2

I am trying to store some data generated by a python script in a MySQL database. Essentially I am using the commands:

con = oursql.connect(user="user", host="host", passwd="passwd", 
                     db="testdb")
c = con.cursor()                             

c.executemany(insertsimoutput, zippedsimoutput)

con.commit()
c.close()

where,

insertsimoutput = '''insert into simoutput 
                        (repnum, 
                         timepd, 
                         ...) values (?, ?, ...?)'''

About 30,000 rows are inserted and there are about 15 columns. The above takes about 7 minutes. If I use MySQLdb instead of oursql, it takes about 2 seconds. Why this huge difference? Is this supposed to be done some other way in oursql, our oursql is just plain slow? If there is a better way to insert this data with oursql, I would appreciate if you can let me know.

Thank you.

  • Have you looked at the query that oursql is doing? – Simeon Visser Jun 15 '12 at 15:08
  • @Simeon I am not sure how to find that. Can you please explain? – Curious2learn Jun 15 '12 at 15:32
  • 1
    You could look in the mysql server logs. From the time difference you're observing I'd assume that oursqls executemany does 30k single-row inserts and MySQLdb inserts multiple rows at once. – l4mpi Jun 15 '12 at 19:13
7

The difference is that MySQLdb does some hackery to your query while oursql does not...

Taking this:

cursor.executemany("INSERT INTO sometable VALUES (%s, %s, %s)",
    [[1,2,3],[4,5,6],[7,8,9]])

MySQLdb translates it before running into this:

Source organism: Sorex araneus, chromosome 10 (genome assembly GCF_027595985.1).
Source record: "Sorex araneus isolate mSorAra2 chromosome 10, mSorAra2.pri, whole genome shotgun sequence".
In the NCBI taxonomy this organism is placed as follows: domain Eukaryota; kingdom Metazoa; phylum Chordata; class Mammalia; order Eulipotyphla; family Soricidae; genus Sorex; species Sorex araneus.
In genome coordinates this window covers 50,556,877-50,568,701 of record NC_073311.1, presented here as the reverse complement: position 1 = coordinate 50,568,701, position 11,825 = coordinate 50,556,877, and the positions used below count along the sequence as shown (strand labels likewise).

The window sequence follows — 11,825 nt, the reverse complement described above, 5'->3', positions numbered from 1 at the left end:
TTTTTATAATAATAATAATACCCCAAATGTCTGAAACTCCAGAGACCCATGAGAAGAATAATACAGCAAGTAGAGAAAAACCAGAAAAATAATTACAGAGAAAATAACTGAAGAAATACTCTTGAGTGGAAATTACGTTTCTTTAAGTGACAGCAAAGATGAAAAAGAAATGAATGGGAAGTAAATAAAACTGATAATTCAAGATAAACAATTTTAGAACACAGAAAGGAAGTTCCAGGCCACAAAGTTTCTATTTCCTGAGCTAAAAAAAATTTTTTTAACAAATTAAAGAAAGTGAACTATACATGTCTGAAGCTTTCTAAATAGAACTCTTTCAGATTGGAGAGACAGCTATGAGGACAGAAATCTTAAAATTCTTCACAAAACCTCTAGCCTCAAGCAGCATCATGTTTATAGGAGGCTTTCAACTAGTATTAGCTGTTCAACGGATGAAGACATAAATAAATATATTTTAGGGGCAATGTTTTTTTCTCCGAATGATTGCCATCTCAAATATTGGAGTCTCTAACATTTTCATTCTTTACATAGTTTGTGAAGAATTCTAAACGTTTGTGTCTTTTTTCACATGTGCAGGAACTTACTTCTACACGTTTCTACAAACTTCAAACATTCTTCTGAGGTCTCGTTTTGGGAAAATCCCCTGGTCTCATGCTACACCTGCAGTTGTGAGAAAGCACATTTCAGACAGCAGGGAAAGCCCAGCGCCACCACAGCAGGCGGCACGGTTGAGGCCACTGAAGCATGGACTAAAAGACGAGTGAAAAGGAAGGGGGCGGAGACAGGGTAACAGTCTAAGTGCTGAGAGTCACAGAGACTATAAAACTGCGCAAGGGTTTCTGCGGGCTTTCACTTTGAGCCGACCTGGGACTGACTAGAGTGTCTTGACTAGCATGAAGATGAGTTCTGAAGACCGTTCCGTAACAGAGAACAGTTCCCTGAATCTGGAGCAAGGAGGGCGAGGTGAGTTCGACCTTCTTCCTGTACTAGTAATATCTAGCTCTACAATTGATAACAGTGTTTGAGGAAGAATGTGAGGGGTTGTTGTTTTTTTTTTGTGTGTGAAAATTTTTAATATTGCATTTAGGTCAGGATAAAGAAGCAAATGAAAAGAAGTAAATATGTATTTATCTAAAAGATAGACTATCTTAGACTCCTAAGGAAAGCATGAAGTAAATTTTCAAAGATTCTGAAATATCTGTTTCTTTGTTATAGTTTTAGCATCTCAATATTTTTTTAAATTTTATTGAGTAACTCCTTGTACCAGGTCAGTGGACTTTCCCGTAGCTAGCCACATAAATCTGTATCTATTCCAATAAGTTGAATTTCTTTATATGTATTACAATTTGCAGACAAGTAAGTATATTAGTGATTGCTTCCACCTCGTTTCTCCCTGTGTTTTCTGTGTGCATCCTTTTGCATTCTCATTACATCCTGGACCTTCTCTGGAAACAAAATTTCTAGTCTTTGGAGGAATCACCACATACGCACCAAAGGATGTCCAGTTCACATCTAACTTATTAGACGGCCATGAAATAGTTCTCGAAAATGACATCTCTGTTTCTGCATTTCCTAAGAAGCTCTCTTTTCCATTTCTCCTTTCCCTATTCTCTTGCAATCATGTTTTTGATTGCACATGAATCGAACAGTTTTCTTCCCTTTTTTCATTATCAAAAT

cursor.execute("INSERT INTO sometable VALUES (1,2,3),(4,5,6),(7,8,9)")

But if you do:

cursor.executemany("INSERT INTO sometable VALUES (?, ?, ?)",
    [[1,2,3],[4,5,6],[7,8,9]])

In oursql, it gets translated into something like this pseudocode:

stmt = prepare("INSERT INTO sometable VALUES (?, ?, ?)")
for params in [[1,2,3],[4,5,6],[7,8,9]]:
    stmt.execute(*params)

So if you want to emulate what mysqldb is doing but benefit from prepared statements and other goodness with oursql, you need to do this:

from itertools import chain
data = [[1,2,3],[4,5,6],[7,8,9]]
one_val = "({})".format(','.join("?" for i in data[0]))
vals_clause = ','.join(one_val for i in data)
cursor.execute("INSERT INTO sometable VALUES {}".format(vals_clause),
    chain.from_iterable(data))

I bet oursql will be faster when you do this :-)

Also, if you think its ugly, you are right. But just remember MySQL db is doing something uglier internally - its using regular expressions to parse your INSERT statement and break off the parameterized part and THEN doing what I suggested you do for oursql.

1

I would say to check if oursql supports a bulk insert sql command to boost performance.

  • I did not find anything about bulk insert in their documentation. Thanks! – Curious2learn Jun 18 '12 at 5:27
0

Oursql does support bulk insert statements. I've written code to do so, using the sqlalchemy wrapper.

For pure oursql, something like this should be fine:

with open('tmp.csv', 'wb') as tmp:
    for item in zippedsimoutput:
        tmp.write("{0}\n".format(item))
c.execute("""LOAD DATA LOCAL INFILE 'tmp.csv' INTO TABLE flags FIELDS TERMINATED BY ',' ENCLOSED BY '"'  LINES TERMINATED BY '\r\n' ;""")

Note that the rows must be in the same order as the columns on the database.

  • dumping to a csv and then loading doesn't look like what @Curious2learn wants ... – underrun Jun 19 '14 at 22:33
  • @underrun It's been a couple years, but IIRC this was the only way that oursql supported making a bulk insert. Since he was looking for a fast way to insert a large data set, demonstrating the bulk insert syntax seemed most useful. Again, IIRC, oursql does not support multiple insert, which is why the orm does not transform the query, but runs it many times with each item. Since there is no multi insert, the only option left is bulk insert. This is not a problem for the underlying MySQL database, but that was not the question. – Spencer Rathbun Jun 20 '14 at 12:21

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